Administrative metadata provides information that helps manage an asset. Two common subsets are rights management metadata (which deals with intellectual property rights) and preservation metadata (which contains information needed to archive and preserve an asset).
Rights Management: Rights management answers the question, “What can we do with the digital assets we have — from a legal or intellectual property point of view?” Rights Management provides a company with the ability to track the rights for content it owns, for content it has licensed or the rights to the content it has given to a licensee. There must be serious consideration of any licensing/ legal issues associated with your assets, and it demands an understanding of what your assets are and knowledge of how they may be used. No technology will purely solve digital rights management. It’s up to the business to ask the right questions. The more rights management is based on efficient information flow and integration, the faster and more effective the company will be in protecting and monetizing the content it has sold, bought or licensed.
Search, Boolean: Boolean search is a type of search allowing users to combine keywords with operators (or modifiers) such as AND, NOT and OR to further produce more relevant results. For example, a Boolean search could be "apartment" AND "London." This would limit the search results to only those documents containing the two keywords.
Search, Enterprise: Enterprise search is the practice of collecting content items from within an organization’s different systems and indexing them in one place for a unified search experience.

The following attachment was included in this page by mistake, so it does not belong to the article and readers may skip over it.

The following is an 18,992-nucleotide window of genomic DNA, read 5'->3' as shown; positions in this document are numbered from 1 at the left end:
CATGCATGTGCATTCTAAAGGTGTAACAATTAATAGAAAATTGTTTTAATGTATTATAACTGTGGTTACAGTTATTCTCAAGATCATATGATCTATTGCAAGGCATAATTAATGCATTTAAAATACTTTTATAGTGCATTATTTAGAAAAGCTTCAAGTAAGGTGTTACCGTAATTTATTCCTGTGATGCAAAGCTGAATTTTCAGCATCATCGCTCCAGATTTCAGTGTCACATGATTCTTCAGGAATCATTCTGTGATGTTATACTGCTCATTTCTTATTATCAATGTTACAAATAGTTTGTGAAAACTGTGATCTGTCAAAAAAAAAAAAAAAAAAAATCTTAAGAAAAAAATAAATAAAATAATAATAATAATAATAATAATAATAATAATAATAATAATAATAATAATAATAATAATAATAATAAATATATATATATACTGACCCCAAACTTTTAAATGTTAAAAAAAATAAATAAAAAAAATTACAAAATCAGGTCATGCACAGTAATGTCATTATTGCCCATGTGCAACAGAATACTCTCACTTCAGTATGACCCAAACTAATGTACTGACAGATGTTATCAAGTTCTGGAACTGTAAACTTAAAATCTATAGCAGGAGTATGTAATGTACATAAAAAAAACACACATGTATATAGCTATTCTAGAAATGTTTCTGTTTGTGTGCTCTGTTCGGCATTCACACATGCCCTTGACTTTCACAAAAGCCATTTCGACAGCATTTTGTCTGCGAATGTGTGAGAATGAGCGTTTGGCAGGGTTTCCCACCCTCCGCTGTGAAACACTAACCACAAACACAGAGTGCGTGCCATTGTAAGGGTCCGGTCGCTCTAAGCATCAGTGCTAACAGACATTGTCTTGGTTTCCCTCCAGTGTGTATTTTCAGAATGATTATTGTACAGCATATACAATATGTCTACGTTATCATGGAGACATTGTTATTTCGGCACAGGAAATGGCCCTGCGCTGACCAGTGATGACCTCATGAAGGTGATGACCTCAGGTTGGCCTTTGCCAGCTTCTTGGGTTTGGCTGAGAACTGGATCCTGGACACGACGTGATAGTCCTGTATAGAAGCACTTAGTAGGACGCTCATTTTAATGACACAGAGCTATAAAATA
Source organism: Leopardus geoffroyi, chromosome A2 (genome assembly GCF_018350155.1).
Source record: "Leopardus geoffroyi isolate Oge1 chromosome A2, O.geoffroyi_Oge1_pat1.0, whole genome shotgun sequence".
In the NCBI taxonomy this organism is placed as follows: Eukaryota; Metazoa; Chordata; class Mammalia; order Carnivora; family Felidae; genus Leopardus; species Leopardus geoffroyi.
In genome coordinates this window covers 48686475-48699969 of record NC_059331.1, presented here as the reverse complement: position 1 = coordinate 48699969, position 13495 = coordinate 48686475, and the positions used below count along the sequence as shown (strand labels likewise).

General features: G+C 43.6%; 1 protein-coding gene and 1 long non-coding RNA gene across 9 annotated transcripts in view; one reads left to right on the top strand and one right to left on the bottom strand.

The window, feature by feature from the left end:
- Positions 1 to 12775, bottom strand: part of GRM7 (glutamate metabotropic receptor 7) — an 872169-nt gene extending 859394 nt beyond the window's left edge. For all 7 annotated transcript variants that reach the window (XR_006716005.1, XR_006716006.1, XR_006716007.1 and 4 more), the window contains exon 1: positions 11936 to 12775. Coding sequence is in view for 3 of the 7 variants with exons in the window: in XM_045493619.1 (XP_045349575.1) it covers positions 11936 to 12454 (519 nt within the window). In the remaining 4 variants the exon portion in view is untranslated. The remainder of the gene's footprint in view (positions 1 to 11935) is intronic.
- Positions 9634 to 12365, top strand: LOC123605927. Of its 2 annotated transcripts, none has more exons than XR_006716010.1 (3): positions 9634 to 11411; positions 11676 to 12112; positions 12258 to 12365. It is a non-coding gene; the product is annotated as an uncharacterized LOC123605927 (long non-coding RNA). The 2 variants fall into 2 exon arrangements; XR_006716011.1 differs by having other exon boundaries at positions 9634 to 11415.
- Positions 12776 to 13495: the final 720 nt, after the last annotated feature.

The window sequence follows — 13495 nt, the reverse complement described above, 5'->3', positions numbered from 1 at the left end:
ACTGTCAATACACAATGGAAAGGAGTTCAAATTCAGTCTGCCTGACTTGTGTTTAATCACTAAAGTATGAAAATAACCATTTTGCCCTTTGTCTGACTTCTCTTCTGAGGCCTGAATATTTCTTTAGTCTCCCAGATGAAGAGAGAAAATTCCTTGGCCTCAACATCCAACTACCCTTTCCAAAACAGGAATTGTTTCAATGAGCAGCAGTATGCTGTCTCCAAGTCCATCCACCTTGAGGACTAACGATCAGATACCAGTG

Search, Faceted: Faceted search is often offered as an out-of-the-box option in many DAMs. This left-hand navigation for search is useful for internal searching because it allows users to narrow their search based on key concepts. However, in order for faceted search to be useful, the facets must be built using a custom taxonomy. This way the enterprise controls what shows up on the left, not an algorithm.
Taxonomy: Taxonomy is the science of classifying information into groups or classes that share similar characteristics. It is a collection of controlled vocabulary terms organized into a hierarchical structure.
UX/UI: User experience (UX) is generally understood to encompass the breadth of elements that collectively influence the experience a person has when navigating and interacting with the DAM. The user interface (UI) is the series of screens, pages, and visual elements — such as buttons and icons — that you use to interact with the DAM.
Workflow: The sequence of processes through which a digital asset passes from creation, production and to distribution. The key to good workflow is understanding what are the issues involved in identifying, capturing, and ingesting assets within a DAM system and then making them accessible and available for retrieval. DAM may be understood as a workflow device to assist in the marketing operations critical to your organization’s needs. To determine how a DAM will accommodate your project, it is important to think how and when data is created and modified in your projects, and then think how this data moves through the projects.
DAM Is the First Step
The decision to implement a DAM is the right step in the right direction to gaining operational and intellectual control of your digital assets. DAM brings with it great responsibility for how the organization’s assets will be efficiently and effectively managed in its daily operations and is essential to growth. DAM as a single source of truth in the organization helps quantify the value of digital assets, through their discovery, use and reuse in daily operations. Any successful DAM implementation requires more than just new technology; it requires a foundation for digital strategy.